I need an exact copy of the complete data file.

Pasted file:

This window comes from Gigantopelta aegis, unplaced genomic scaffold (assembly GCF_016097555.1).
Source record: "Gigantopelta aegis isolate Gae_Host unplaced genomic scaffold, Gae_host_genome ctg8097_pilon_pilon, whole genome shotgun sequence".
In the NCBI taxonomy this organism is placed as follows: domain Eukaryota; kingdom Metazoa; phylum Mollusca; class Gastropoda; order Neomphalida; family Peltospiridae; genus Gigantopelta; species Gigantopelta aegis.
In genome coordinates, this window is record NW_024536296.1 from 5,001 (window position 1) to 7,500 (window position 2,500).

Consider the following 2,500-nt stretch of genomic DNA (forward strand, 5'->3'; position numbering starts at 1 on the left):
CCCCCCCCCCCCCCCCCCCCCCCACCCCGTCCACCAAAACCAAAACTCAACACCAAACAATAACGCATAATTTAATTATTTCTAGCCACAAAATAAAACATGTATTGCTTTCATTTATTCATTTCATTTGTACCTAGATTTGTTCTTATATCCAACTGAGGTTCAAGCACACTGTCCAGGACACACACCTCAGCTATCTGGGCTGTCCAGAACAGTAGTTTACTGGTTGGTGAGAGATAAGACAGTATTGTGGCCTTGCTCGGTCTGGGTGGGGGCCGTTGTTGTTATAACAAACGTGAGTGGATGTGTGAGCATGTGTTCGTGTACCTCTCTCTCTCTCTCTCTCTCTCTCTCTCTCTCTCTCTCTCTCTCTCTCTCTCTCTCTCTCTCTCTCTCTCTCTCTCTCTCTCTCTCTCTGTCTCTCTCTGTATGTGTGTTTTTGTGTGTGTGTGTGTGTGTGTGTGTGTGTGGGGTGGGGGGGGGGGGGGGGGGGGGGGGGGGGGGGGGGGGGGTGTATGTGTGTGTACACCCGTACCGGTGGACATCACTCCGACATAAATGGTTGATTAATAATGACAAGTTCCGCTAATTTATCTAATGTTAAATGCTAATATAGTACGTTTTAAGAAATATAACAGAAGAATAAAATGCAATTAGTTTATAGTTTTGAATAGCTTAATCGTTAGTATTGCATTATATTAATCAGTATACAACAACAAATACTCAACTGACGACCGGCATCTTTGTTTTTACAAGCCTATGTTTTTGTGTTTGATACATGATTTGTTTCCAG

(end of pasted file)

This window comes from Gigantopelta aegis, unplaced genomic scaffold (assembly GCF_016097555.1).
Source record: "Gigantopelta aegis isolate Gae_Host unplaced genomic scaffold, Gae_host_genome ctg8097_pilon_pilon, whole genome shotgun sequence".
In the NCBI taxonomy this organism is placed as follows: domain Eukaryota; kingdom Metazoa; phylum Mollusca; class Gastropoda; order Neomphalida; family Peltospiridae; genus Gigantopelta; species Gigantopelta aegis.
In genome coordinates, this window is record NW_024536296.1 from 5,001 (window position 1) to 7,500 (window position 2,500).

Consider the following 2,500-nt stretch of genomic DNA (forward strand, 5'->3'; position numbering starts at 1 on the left):
CCCCCCCCCCCCCCCCCCCCCCCACCCCGTCCACCAAAACCAAAACTCAACACCAAACAATAACGCATAATTTAATTATTTCTAGCCACAAAATAAAACATGTATTGCTTTCATTTATTCATTTCATTTGTACCTAGATTTGTTCTTATATCCAACTGAGGTTCAAGCACACTGTCCAGGACACACACCTCAGCTATCTGGGCTGTCCAGAACAGTAGTTTACTGGTTGGTGAGAGATAAGACAGTATTGTGGCCTTGCTCGGTCTGGGTGGGGGCCGTTGTTGTTATAACAAACGTGAGTGGATGTGTGAGCATGTGTTCGTGTACCTCTCTCTCTCTCTCTCTCTCTCTCTCTCTCTCTCTCTCTCTCTCTCTCTCTCTCTCTCTCTCTCTCTCTCTCTCTCTCTCTCTCTCTCTGTCTCTCTCTGTATGTGTGTTTTTGTGTGTGTGTGTGTGTGTGTGTGTGTGTGGGGTGGGGGGGGGGGGGGGGGGGGGGGGGGGGGGGGGGGGGGTGTATGTGTGTGTACACCCGTACCGGTGGACATCACTCCGACATAAATGGTTGATTAATAATGACAAGTTCCGCTAATTTATCTAATGTTAAATGCTAATATAGTACGTTTTAAGAAATATAACAGAAGAATAAAATGCAATTAGTTTATAGTTTTGAATAGCTTAATCGTTAGTATTGCATTATATTAATCAGTATACAACAACAAATACTCAACTGACGACCGGCATCTTTGTTTTTACAAGCCTATGTTTTTGTGTTTGATACATGATTTGTTTCCAG